Some punk-rock snob will find reason to argue, but I like to think of Nikki Sixx as Johnny Thunders without the obituary. Certainly both are/were minimalist musicians, but their creative sense of style and swagger refashioned rock-n-roll like few others before or since. From the haywire hair, stacked heels and black eyes to the biker-style stage name, needle-poked arms and bathroom-stall death wishes, none were more notorious, reckless or dangerously alluring. I’ll come right out and say it: if Nikki Sixx died after “Shout at the Devil,” his mug would rival that of Sid Vicious for T-shirt sales.
Fortunately, the anarchy fueled some great Motley music. The aforementioned “Shout” would, of course, be the breakthrough with all its lipstick-n-leather Satanic majesty, but it was 1982’s Jack-and-coke fueled “Too Fast for Love” that spat Motley into the face of Duran Duran Speedwagon with all the defiance of a diseased loogie. Low-budget, drunk, painfully distorted and shrieking like a police siren, “Too Fast for Love” is perhaps the greatest fishnet-tangled metal/punk/garage/glam cowbell-fueled Molotov to ever destroy a turntable.
For these two albums (and Nikki’s haircut, of course), I am forever indebted. I also appreciate the fact that Sixx is always a great interview. How could he not be? In the world of Sixx, even a trip to the grocery store could take a violent detour into drugs, strippers, tattoos and switchblades (or at least it could in the past now that sobriety somehow took hold). Even better, Nikki will spare you no gory detail if you dare to ask.
I’ve had the pleasure of speaking to Sixx on more than one occasion, but the excerpts below are particularly memorable for a number of reasons. For one, Sixx was registered in a Philadelphia hotel room under the alias A. Hole (imagine having to ask the front desk receptionist to please, kindly connect you to Mr. A. Hole’s room). Secondly, as soon as Sixx and I connected, a maintenance man barged into my apartment and started a long-overdue garbage-disposal repair that created such a ruckus I had to retreat to a bedroom closet to continue the interview. Sixx, of course, seized the opportunity to get his gay-joke kicks at my expense when he razzed me with “C’mon, Dave! Come outta the closet!”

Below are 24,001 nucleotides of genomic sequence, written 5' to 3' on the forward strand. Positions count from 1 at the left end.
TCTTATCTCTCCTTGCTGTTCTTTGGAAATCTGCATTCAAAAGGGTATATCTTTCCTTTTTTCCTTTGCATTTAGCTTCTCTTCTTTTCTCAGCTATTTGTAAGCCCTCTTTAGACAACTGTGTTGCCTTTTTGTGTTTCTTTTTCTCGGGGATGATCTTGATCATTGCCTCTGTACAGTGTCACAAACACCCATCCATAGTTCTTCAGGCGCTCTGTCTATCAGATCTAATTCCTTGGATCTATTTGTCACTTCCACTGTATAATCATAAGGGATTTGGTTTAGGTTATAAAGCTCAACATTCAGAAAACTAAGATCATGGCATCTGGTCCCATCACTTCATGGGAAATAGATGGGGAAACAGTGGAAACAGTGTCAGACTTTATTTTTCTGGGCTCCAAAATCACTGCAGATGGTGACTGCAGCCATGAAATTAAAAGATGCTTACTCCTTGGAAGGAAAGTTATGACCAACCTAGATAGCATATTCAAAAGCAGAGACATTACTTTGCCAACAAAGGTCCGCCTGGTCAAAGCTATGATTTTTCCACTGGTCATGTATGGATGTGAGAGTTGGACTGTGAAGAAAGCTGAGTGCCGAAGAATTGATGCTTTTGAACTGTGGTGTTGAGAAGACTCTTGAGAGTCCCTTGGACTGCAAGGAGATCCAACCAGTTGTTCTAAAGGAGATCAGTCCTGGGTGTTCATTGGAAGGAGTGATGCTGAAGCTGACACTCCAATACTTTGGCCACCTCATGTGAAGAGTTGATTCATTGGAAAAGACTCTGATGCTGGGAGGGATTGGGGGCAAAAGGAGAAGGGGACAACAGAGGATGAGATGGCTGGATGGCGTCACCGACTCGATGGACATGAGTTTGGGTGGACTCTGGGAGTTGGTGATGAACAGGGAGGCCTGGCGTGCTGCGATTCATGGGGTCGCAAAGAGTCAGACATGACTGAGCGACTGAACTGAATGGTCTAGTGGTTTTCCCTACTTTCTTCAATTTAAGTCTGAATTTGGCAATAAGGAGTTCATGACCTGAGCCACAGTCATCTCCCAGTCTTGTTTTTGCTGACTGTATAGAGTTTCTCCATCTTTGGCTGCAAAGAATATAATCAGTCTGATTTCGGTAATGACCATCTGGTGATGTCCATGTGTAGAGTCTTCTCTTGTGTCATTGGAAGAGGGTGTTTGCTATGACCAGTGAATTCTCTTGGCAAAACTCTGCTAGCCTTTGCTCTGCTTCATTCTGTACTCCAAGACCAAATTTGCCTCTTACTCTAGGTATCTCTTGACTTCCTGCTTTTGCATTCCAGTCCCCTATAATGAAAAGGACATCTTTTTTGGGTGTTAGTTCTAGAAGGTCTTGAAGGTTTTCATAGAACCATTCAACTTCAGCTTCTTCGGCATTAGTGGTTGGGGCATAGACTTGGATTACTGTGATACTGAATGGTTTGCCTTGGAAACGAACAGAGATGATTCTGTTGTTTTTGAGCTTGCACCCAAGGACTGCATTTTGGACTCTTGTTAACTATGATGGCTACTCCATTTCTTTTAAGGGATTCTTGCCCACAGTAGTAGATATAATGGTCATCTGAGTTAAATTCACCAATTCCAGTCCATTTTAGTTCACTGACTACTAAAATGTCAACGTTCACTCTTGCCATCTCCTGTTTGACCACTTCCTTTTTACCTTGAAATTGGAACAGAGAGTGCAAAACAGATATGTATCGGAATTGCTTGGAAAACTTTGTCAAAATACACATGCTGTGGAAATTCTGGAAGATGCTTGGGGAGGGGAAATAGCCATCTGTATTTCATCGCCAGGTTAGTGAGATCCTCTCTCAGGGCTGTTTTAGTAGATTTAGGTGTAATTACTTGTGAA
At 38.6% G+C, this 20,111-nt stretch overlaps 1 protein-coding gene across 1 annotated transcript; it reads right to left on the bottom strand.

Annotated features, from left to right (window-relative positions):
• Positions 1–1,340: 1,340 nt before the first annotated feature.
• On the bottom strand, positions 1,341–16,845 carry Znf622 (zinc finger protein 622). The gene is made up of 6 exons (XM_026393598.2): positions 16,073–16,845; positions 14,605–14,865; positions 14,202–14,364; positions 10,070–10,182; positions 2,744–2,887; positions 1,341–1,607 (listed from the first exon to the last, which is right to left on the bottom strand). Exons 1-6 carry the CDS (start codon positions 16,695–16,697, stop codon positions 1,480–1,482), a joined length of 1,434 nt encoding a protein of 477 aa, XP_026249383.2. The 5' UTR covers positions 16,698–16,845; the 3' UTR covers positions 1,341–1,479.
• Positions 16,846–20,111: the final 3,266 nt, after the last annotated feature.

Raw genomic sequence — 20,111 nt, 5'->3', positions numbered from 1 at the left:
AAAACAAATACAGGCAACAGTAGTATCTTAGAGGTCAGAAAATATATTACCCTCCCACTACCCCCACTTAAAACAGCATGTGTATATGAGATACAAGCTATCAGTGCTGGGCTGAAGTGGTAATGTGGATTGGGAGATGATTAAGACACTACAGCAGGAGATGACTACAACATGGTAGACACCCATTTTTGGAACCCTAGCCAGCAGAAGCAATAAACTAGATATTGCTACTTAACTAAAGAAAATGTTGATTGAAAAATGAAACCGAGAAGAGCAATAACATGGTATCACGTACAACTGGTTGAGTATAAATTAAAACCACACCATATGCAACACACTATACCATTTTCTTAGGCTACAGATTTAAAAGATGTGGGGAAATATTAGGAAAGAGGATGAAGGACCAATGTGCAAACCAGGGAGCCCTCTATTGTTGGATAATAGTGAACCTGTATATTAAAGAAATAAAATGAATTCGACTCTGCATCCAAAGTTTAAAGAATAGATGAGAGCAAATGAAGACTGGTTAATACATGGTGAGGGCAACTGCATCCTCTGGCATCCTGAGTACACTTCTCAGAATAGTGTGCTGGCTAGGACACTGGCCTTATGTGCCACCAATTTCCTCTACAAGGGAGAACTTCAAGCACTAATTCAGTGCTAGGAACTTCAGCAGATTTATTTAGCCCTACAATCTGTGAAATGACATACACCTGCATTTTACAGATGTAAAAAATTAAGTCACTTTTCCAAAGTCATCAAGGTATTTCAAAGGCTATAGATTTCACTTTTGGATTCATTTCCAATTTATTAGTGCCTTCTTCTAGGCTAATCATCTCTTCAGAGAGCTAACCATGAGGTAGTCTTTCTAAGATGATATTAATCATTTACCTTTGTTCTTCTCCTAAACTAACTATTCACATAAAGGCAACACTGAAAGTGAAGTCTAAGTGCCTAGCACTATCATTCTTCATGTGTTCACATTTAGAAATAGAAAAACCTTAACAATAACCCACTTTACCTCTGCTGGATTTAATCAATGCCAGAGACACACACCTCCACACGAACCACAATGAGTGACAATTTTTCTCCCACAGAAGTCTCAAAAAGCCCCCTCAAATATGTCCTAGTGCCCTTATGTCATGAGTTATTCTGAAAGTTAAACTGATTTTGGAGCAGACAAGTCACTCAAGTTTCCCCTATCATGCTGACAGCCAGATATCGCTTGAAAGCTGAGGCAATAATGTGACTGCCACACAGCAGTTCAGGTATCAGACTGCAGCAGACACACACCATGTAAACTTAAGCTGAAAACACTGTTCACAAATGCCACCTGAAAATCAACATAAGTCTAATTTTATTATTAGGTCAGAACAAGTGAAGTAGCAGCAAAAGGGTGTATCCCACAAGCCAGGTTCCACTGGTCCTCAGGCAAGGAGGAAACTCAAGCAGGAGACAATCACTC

On drugs and addiction
Heroin addiction was my downfall. There were overdoses, seizures, collapsed veins. I embraced everything everyone else was afraid of. Looking back, I have no regrets. I’m always gonna be an outlaw or a rebel, but now it’s based more on pride and doing the right things.
On temporary Motley singer John Corabi who was replaced by returning original singer Vince Neil
It’s a heartbreak more than anything. Here’s a guy who was sleeping on a futon, then made hundreds and hundreds of thousands of dollars and blew it. We said, ‘Dude, we’ve been doing this for 17 years; you gotta slow down and save your money.’ The sad part is I think he turned a lot of Motley Crue fans against him.
On being called an ’80s hair-metal band
Those bands attached themselves to us and we weren’t necessarily happy about it. We’re not about an era, we’re about an evolution. There’s a lot of bands from that era, like U2 or Metallica, that don’t get called ’80s bands.
On the notorious 1984 tour with Ozzy Osbourne
Ozzy gave us our shot. There were some wild, sleepless nights and destroyed hotel rooms. In Orlando, these Bible thumpers asked me if I believed in the devil and I said yes. Then they run off calling me a Satanist! I never said I was a Satanist. I said I believed in the devil.
On having a deathwish and a broken childhood
I was never afraid of dying. I wanted to die. The problem was my (absent) parents There’s nothing that’s ever going to replace not having a father. As you get older and angry, you don’t know how to cope. You need tools to get solutions and I didn’t have the tools to cope.
On being a rebel with a cause
Anarchy is still something I embrace, but my children are so important to me. I’m very fortunate. I died, I survived and I’m still playing rock’n’roll with a sneer.
Photos by the great Neil Zlozower (blood), Ross Halfin (Hustler) and unknown
Below: Motley Crue performing at the US Festival in 1983. “Shout at the Devil” had not yet been released, meaning the boys are fresh outta the clubs and soon to take over the world.